Because I'm super classy!

Saturday, June 22, 2013

Lazing on a Sunny Afternoon

I was outside already.
Give me a break.
Once an indoor kid, always an indoor kid.

So it's a common quandry.
I have the time.
The muster.
And absolutely nothing to say.

Dogs are snoozy.
Which is how they are most of the time.
Topper still hates meeting other dogs on leash, and got snarky with another greyhound.
ONE OF HIS OWN.
Kessie, of course, wants to meet every dog and become every dog's BFF.
Maybe Topper is just jealous of this, since Kessie is his BFF.

The Brewers are winning which isn't as common as I would like it to be.
But it felt good to weed the garden (oh it's not even close to being done, but I'm out of garden waste bags so I'm taking myself out of it) and have the boys on the radio.
Or radjio as Grandma Dorothy would say.

Recently watched "Behind the Candelabra."
That was amazing.
I knew nothing of Liberace other than that he was gay and from Milwaukee.
And it was all so...
QUEER.
The acting was divine, and everyone deserves awards.
So you should totally watch it.
This is my advice.

Also just watched "Cabin in the Woods."
WHY DID NO ONE TELL ME BRADLEY WHITFORD WAS IN IT!?!?
Do you realize how much I love that man?
AND
The best part is he basically played Josh Lyman in the film.
Snarky, cocky, but also kind of nice.
The film itself was also good!
WHAT!??
A movie I actually enjoyed!?!?!
It's true.
Although, for some reason, I thought (if my memory serves, which let's be real, it might not), I thought there were twists in it? Seemed pretty straightforward to me.

But I'm really good at watching movies.


Sunday, May 26, 2013

Random Thoughts on a Sunday Afternoon of a Holiday Weekend

When you can't thing of things to write about, but you're dying to write (or BLOG as the kids are saying these days) what do you?

Start at the very beginning.
A very good place to start.

So I sit at the Alterra in my new neighborhood.
Tum full of vicodin and a hummus wrap and coffee and soy milk.
I'm not even a pill popper, you guys.
I had my wisdom teeth out.
Give me a BREAK.
(although let's be real. If I had more more, I would totes be a drug addict. I think we all know that)

Random thoughts:
Sometimes feeling like a grown-up is okay.
Not everything I do has to make the world a better place.
I still don't shop at Target.
I still try to eschew shopping at box stores.
I try to patron local businesses as much as possible.
I can't save all the dogs, but I've saved a couple at least.
Sometimes I have good ideas.
Has anything been written on the Lord of the Rings being anti-semitic?
If I didn't hate the text so much I might research this further.
Remember when that guy in my class thought I was a lesser being (i.e. female) for not liking BORED of the Rings? LOLZ!
Being vegan is challenging but it's a good kind of challenge!
I miss running!
I got my wisdom teeth out two days ago and went out to dinner with school chums and then went dancing.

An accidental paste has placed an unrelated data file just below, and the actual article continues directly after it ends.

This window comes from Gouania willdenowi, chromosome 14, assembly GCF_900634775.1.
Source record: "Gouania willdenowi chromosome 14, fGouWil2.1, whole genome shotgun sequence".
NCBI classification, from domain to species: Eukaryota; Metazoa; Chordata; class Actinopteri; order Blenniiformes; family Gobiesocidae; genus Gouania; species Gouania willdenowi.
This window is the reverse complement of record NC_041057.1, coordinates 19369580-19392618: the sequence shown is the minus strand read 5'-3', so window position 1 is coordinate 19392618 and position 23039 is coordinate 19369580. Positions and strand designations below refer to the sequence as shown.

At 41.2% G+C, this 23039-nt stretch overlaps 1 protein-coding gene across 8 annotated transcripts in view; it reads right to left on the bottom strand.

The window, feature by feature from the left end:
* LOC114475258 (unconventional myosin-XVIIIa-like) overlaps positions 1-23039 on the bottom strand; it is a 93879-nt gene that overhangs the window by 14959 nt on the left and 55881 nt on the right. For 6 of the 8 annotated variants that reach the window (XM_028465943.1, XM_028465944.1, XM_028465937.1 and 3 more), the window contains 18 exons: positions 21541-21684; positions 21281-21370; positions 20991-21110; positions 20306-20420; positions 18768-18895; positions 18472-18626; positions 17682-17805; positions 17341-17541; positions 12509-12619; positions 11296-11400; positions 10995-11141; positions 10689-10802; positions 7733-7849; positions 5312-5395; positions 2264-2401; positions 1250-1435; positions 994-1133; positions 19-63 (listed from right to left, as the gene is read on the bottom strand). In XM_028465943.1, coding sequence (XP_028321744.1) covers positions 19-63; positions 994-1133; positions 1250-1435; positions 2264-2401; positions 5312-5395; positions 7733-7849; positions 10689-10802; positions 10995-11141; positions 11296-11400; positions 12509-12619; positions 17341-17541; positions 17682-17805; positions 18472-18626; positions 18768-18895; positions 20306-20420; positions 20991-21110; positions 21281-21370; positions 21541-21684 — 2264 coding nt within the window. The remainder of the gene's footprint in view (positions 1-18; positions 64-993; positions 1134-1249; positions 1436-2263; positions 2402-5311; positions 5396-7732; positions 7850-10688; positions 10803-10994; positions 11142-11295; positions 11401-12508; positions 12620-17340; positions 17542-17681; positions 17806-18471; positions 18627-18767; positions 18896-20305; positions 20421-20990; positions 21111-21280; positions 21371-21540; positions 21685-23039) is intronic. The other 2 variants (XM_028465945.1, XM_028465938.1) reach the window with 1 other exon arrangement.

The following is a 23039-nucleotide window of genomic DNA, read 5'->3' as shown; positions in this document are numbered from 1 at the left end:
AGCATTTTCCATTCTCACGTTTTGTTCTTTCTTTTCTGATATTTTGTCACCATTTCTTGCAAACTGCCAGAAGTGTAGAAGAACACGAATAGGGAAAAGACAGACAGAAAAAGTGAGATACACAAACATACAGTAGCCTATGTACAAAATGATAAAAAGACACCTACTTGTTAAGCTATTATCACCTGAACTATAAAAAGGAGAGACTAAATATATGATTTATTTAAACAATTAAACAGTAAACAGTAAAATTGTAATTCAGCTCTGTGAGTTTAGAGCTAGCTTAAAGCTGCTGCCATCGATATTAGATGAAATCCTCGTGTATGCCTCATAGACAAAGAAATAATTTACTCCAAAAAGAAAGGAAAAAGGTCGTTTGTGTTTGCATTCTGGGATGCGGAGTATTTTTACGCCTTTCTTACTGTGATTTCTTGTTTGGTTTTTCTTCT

I'm A WINNER!
Sometimes I think I'm really really smart, even though my grades don't reflect that.
I need to get my bike(s) tuned up. It's really dumb that I drive to work everyday.
My tank top addiction has been replaced by a thrift-store skirt addiction, which I haven't actually begun yet, but revel in thinking about.
I hate that my self esteem is dictated by my grades and attention from dudes and my weight.
I think I have a new hairstyle I want to try out.
The UK Being Human is really good.
Pretty sure the bf is a creative nazi who doesn't realize my creative genius. This will probably change soon.
I have a love-hate relationship with academia.
Having a life plan is strange.
I miss smoking.
I already read Crow After Roe and am now reading World War Z. Then I'll move on to reading books on my shelf. Probably read Less Than Zero again. Taking recommendations.
Reading is all sorts of cool.
I still have library fines. At both the public library and the UWM library.
I have a love-hate relationship with judging people.
I wish the Brewers were playing better.
I still need to plant.
My first CSA came and it is chock full of asparagus and potatoes!
I will probably make a vegan rhubarb/strawberry/apple pie for my Procrastination Birthday Celebration. Among other things.
Just realized a vegan gyro with homemade cuke sauce is in my future. Details to follow.
Going to LA soon.
I never tire of hearing about people's relationship with food or exercise regimens.
Just realized if/when I graduate I will be the first person in my family's history (as far as I know) with a Master's Degree.
I will also be almost 100g in debt.
But I'll have time to work on the next novel to define a generation.
Remember when people thought I was a good writer?
"I am a writer. I writer of fiction."--The Decemberists
They got proggy didn't they.
Good thing I like Yes and King Crimson.

Saturday, January 12, 2013

Class Issues

I'm pretty sure I was who Shakespeare was referencing when he wrote "green-eyed monster" in Othello. I am an insanely jealous person.

Not so much about material things.
I don't care if you have a nice car, or if you have nice clothes (well I kind of care--like where you purchased them from, but I'm pretty sure that is another topic).
But.
I am really jealous of people who have an insane amount of privilege AND they don't realize it.
Or.
They realize it and squander it.

This all began upon listening to an old Savage Love podcast (which is a godsend when I'm about to stab my eyes out writing copy for glitter-bomb sweatshirts). A caller was wondering what to do because she was dating an older man that her parents didn't approve of, and they were threatening to cut her off financially. She was getting her bachelor's degree in something that required her to continue on to graduate school. So she was going through a first-world Sophie's Choice.